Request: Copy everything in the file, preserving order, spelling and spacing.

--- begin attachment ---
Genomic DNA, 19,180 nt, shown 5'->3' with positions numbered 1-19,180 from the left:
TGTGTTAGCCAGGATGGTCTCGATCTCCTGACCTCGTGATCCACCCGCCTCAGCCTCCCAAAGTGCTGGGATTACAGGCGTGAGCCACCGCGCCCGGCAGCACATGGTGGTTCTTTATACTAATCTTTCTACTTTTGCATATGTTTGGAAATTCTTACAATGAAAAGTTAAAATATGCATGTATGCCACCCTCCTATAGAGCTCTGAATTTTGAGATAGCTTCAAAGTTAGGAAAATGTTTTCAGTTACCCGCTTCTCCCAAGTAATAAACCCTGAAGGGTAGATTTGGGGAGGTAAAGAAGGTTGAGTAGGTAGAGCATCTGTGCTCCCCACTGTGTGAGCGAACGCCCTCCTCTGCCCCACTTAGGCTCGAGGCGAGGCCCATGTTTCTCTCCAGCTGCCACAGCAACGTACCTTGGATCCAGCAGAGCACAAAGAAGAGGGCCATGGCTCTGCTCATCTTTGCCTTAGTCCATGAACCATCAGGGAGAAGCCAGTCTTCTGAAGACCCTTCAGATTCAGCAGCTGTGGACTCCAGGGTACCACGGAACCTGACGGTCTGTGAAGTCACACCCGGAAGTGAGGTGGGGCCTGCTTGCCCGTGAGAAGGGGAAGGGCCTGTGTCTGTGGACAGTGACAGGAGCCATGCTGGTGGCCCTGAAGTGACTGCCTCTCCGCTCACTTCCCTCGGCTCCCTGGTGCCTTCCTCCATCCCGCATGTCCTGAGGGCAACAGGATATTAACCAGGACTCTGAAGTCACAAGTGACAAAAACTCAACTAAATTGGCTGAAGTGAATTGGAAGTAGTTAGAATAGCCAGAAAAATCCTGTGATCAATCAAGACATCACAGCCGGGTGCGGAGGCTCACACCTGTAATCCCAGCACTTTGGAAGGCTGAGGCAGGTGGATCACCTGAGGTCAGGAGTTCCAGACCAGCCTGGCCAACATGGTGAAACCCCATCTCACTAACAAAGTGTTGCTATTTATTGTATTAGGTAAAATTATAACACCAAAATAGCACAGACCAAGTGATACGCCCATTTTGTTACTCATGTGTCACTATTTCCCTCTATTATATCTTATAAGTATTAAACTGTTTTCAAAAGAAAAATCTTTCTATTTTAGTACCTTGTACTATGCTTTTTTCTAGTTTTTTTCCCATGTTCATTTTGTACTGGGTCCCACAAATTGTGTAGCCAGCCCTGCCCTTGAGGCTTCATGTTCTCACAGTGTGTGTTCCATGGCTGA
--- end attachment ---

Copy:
Genomic DNA, 19,180 nt, shown 5'->3' with positions numbered 1-19,180 from the left:
TGTGTTAGCCAGGATGGTCTCGATCTCCTGACCTCGTGATCCACCCGCCTCAGCCTCCCAAAGTGCTGGGATTACAGGCGTGAGCCACCGCGCCCGGCAGCACATGGTGGTTCTTTATACTAATCTTTCTACTTTTGCATATGTTTGGAAATTCTTACAATGAAAAGTTAAAATATGCATGTATGCCACCCTCCTATAGAGCTCTGAATTTTGAGATAGCTTCAAAGTTAGGAAAATGTTTTCAGTTACCCGCTTCTCCCAAGTAATAAACCCTGAAGGGTAGATTTGGGGAGGTAAAGAAGGTTGAGTAGGTAGAGCATCTGTGCTCCCCACTGTGTGAGCGAACGCCCTCCTCTGCCCCACTTAGGCTCGAGGCGAGGCCCATGTTTCTCTCCAGCTGCCACAGCAACGTACCTTGGATCCAGCAGAGCACAAAGAAGAGGGCCATGGCTCTGCTCATCTTTGCCTTAGTCCATGAACCATCAGGGAGAAGCCAGTCTTCTGAAGACCCTTCAGATTCAGCAGCTGTGGACTCCAGGGTACCACGGAACCTGACGGTCTGTGAAGTCACACCCGGAAGTGAGGTGGGGCCTGCTTGCCCGTGAGAAGGGGAAGGGCCTGTGTCTGTGGACAGTGACAGGAGCCATGCTGGTGGCCCTGAAGTGACTGCCTCTCCGCTCACTTCCCTCGGCTCCCTGGTGCCTTCCTCCATCCCGCATGTCCTGAGGGCAACAGGATATTAACCAGGACTCTGAAGTCACAAGTGACAAAAACTCAACTAAATTGGCTGAAGTGAATTGGAAGTAGTTAGAATAGCCAGAAAAATCCTGTGATCAATCAAGACATCACAGCCGGGTGCGGAGGCTCACACCTGTAATCCCAGCACTTTGGAAGGCTGAGGCAGGTGGATCACCTGAGGTCAGGAGTTCCAGACCAGCCTGGCCAACATGGTGAAACCCCATCTCACTAACAAAGTGTTGCTATTTATTGTATTAGGTAAAATTATAACACCAAAATAGCACAGACCAAGTGATACGCCCATTTTGTTACTCATGTGTCACTATTTCCCTCTATTATATCTTATAAGTATTAAACTGTTTTCAAAAGAAAAATCTTTCTATTTTAGTACCTTGTACTATGCTTTTTTCTAGTTTTTTTCCCATGTTCATTTTGTACTGGGTCCCACAAATTGTGTAGCCAGCCCTGCCCTTGAGGCTTCATGTTCTCACAGTGTGTGTTCCATGGCTGA